A basic tenet of the coun­terin­sur­gency strat­e­gy is to secure the pop­u­la­tion. “Focus­ing on secur­ing the peo­ple does not, how­ev­er, mean that we don’t go after the ene­my,” Petraeus said. “In fact, pro­tect­ing the pop­u­la­tion inevitably requires killing, cap­tur­ing or turn­ing the insur­gents. Our forces have been doing that, and we will con­tin­ue to do that. In fact, our troop­ers and our Afghan part­ners have been very much tak­ing the fight to the ene­my in recent months.” 

The Tal­iban and their ter­ror­ist allies have paid a grave price since April, with more than 130 mid­dle- and senior-lev­el oper­a­tives being cap­tured or killed, and thou­sands of rank-and-file mem­bers tak­en off the battlefield. 

The gen­er­al not­ed that those gains have come at a cost for U.S. and allied forces. “I want to assure the moth­ers and fathers of those fight­ing in Afghanistan that I see it as a moral imper­a­tive to bring all assets to bear to pro­tect our men and women in uni­form and the Afghan secu­ri­ty forces with whom ISAF troop­ers are fight­ing shoul­der to shoul­der,” he said. “Those on the ground must have all the sup­port they need when they are in a tough situation.” 

This is so impor­tant, he added, that he has dis­cussed it with Afghan Pres­i­dent Hamid Karzai, Afghan Defense Min­is­ter Abdul War­dak, and Afghan Inte­ri­or Min­is­ter Bis­mul­lah Khan. “And they are in full agree­ment with me on this,” Petraeus told the senators. 

The gen­er­al said he is “keen­ly aware of con­cerns” ser­vice­mem­bers have raised about the appli­ca­tion of rules of engage­ment and a tac­ti­cal direc­tive designed to min­i­mize the pos­si­bil­i­ty of inflict­ing civil­ian casu­al­ties. “They should know that I will look very hard at this issue,” he said. 

Devel­op­ing the Afghan secu­ri­ty forces so they can take respon­si­bil­i­ty for their coun­try and pro­duce sus­tained suc­cess is “huge­ly impor­tant and huge­ly chal­leng­ing,” Petraeus said.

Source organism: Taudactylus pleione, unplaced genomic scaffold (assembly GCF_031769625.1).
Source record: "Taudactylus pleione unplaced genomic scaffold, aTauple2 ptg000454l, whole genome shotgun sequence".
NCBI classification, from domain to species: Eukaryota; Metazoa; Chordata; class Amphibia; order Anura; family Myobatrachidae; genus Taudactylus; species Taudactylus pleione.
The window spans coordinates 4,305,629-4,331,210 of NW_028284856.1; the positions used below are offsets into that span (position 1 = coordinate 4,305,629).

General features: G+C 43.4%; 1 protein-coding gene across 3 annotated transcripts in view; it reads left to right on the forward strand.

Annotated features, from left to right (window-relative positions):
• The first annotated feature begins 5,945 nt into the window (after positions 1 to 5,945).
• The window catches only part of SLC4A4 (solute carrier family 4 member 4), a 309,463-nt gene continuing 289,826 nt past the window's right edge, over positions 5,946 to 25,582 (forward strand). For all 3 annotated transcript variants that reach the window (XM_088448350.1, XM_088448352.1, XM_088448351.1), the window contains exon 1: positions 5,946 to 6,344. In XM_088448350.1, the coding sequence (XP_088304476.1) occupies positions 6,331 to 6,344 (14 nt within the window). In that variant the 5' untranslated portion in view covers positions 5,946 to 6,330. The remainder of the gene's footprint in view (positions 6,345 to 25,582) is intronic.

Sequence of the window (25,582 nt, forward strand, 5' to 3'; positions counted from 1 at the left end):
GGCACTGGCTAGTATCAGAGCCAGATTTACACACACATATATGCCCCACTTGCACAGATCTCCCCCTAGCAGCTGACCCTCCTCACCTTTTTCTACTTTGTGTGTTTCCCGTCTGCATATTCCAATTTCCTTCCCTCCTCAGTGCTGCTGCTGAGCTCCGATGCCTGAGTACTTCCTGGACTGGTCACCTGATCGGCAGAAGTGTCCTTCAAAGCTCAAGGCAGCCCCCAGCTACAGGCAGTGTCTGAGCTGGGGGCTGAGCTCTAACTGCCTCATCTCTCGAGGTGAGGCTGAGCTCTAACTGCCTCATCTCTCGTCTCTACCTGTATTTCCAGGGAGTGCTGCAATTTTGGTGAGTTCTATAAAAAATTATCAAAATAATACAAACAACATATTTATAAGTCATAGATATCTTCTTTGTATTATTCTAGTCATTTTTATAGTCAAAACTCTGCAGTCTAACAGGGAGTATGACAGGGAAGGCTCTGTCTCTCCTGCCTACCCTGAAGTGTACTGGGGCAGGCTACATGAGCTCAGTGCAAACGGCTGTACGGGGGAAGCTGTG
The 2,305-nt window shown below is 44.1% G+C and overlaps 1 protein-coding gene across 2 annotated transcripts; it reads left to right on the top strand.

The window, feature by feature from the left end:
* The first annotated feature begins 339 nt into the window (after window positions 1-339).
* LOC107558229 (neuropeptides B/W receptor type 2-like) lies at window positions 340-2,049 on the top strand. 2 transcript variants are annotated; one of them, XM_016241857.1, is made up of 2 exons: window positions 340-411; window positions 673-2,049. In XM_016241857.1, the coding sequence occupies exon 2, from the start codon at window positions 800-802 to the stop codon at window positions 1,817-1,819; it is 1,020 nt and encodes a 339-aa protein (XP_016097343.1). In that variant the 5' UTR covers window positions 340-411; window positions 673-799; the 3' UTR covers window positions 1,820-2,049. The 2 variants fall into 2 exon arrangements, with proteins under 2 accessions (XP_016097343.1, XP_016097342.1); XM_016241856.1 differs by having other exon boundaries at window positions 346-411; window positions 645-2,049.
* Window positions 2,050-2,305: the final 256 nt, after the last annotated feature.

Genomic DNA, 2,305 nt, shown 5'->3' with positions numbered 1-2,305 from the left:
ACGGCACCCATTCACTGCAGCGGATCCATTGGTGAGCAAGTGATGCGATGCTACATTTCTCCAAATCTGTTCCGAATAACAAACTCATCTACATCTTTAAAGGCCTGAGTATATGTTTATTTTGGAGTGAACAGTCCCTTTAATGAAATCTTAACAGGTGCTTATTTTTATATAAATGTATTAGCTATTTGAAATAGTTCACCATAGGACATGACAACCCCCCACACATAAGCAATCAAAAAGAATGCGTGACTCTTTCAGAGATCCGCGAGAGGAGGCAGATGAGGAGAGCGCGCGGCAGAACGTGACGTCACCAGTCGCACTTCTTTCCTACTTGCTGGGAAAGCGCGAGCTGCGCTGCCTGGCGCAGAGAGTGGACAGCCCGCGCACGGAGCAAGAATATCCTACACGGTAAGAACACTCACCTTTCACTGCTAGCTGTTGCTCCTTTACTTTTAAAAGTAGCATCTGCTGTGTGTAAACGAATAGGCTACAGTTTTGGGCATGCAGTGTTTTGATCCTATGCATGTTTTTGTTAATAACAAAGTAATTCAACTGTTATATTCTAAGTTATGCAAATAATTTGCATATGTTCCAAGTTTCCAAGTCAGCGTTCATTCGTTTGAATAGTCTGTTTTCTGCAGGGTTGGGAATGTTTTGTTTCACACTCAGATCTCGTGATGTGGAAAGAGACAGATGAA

“Indeed, help­ing to train and equip host-nation forces in the midst of an insur­gency is akin to build­ing an advanced air­craft while it is in flight, while it is being designed, and while it is being shot at,” he said. “There is noth­ing easy about it.” Progress in that regard has picked up since the train­ing effort in the coun­try has been over­hauled, he added, but more must be done for the trend to continue. 

“Fur­ther progress will take even greater part­ner­ing, addi­tion­al train­ing improve­ments, fuller man­ning of the train­ing and men­tor­ing mis­sions, and expand­ed pro­fes­sion­al edu­ca­tion oppor­tu­ni­ties,” he said, “and ini­tia­tives are being pur­sued in each of these areas.” 

Petraeus said tough fight­ing will con­tin­ue in Afghanistan, not­ing that June has seen many NATO casualties. 

“Indeed, it may get more intense in the next few months,” he said. “As we take away the enemy’s safe havens and reduce the enemy’s free­dom of action, the insur­gents will fight back.” 

The gen­er­al praised the com­mit­ment of Amer­i­can troops in the country. 

“I’d like to once again note the extra­or­di­nary work being done by our troop­ers on the ground in Afghanistan, Iraq, and else­where around the world,” he said. “Our young men and women tru­ly deserve the recog­ni­tion they have earned as America’s new great­est gen­er­a­tion. There is no ques­tion that they com­prise the finest, most com­bat-hard­ened mil­i­tary in our nation’s history. 

U.S. Depart­ment of Defense
Office of the Assis­tant Sec­re­tary of Defense (Pub­lic Affairs)